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Luigi Lescarini

R&D Needed advice for an enjoyable AI in Buraco card game

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Hi,

i’m trying to build an effective AI for the Buraco card game (2 and 4 players).

I want to avoid the heuristic approach : i’m not an expert of the game and for the last games i’ve developed this way i obtained mediocre results with that path.

I know the montecarlo tree search algorithm, i’ve used it for a checkers game with discrete result but I’m really confused by the recent success of other Machine Learning options.

For example i found this answer in stack overflow that really puzzles me, it says :
"So again: build a bot which can play against itself. One common basis is a function Q(S,a) which assigns to any game state and possible action of the player a value -- this is called Q-learning. And this function is often implemented as a neural network ... although I would think it does not need to be that sophisticated here.”

I’m very new to Machine Learning (this should be Reinforcement Learning, right?) and i only know a little of Q-learning but it sounds like a great idea: i take my bot, making play against itself and then it learns from its results… the problem is that i have no idea how to start! (and neither if this approach could be good or not).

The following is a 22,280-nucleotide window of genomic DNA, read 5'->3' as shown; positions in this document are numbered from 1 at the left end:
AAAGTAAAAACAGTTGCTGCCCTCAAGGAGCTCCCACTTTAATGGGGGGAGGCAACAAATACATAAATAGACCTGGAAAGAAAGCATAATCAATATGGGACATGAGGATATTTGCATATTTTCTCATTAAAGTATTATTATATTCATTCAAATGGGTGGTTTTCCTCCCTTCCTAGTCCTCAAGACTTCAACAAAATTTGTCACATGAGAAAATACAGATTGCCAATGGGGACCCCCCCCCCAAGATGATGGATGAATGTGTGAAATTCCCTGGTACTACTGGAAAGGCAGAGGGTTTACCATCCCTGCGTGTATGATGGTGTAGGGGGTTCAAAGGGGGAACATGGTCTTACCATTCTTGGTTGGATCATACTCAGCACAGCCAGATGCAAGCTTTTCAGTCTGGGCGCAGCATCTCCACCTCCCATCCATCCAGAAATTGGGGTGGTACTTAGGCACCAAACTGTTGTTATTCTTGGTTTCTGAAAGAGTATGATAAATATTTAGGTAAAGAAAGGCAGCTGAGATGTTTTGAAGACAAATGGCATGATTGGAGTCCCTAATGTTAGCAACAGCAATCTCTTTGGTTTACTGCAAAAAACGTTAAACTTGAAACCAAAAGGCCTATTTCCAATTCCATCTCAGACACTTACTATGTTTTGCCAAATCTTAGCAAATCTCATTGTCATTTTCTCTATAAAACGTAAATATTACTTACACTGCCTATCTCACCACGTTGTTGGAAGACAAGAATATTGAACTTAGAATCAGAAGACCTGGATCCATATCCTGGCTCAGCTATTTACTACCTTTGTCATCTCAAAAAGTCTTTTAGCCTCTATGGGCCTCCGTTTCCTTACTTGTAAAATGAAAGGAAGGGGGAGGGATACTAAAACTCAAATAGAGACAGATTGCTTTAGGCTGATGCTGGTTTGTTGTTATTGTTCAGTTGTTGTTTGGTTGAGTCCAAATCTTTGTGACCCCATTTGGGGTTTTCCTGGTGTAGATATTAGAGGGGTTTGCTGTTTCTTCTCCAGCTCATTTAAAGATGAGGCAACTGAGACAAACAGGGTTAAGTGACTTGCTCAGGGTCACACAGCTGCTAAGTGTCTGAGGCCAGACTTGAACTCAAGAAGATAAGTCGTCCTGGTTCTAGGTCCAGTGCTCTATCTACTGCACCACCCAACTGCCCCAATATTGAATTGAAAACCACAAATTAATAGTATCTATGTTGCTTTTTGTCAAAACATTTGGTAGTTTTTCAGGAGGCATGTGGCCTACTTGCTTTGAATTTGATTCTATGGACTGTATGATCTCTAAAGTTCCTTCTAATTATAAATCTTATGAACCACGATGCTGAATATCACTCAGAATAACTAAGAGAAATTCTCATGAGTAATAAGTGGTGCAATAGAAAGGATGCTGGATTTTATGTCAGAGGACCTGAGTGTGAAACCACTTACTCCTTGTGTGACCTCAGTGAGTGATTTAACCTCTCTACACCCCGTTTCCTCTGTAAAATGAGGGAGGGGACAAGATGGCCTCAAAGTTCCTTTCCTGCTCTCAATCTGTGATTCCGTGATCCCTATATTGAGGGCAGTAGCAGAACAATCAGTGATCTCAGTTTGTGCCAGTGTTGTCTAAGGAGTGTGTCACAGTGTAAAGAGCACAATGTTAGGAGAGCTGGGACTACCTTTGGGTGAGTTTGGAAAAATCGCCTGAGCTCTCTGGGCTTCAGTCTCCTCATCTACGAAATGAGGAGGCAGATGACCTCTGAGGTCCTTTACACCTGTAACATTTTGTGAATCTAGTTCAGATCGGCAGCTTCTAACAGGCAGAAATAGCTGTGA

Could you help me to get the right direction?
Is the Q-learning strategy a good one for my domain?
Is the Montecarlo still the best option for me?
Would it work well in a 4 players game like Buraco (2 opponents and 1 team mate)?
Is there any other method that i’m ignoring?

PS: My goal is to develop an enjoyable AI for a casual application, i can even consider the possibility to make the AI cheating for example by looking at the players hands or deck.  Even with this, ehm, permission i would not be able to build a good heuristic, i think :/

Thank you guys for your help!

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  1. Don't do machine learning.
  2. If your results with heuristic approaches has been mediocre, then your heuristics were mediocre. This is a viable option when done right.
  3. MCTS is not machine learning... it is brute force search. This will certainly be a viable option since it can handle hidden information.

As always, however, my initial question to you is... how do you play the game? What information do you take into account when playing? How do you use that information to make your decisions? Therein lies your AI.

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I only read the vague initial description of the game, but I think I got enough details to tell you what I think.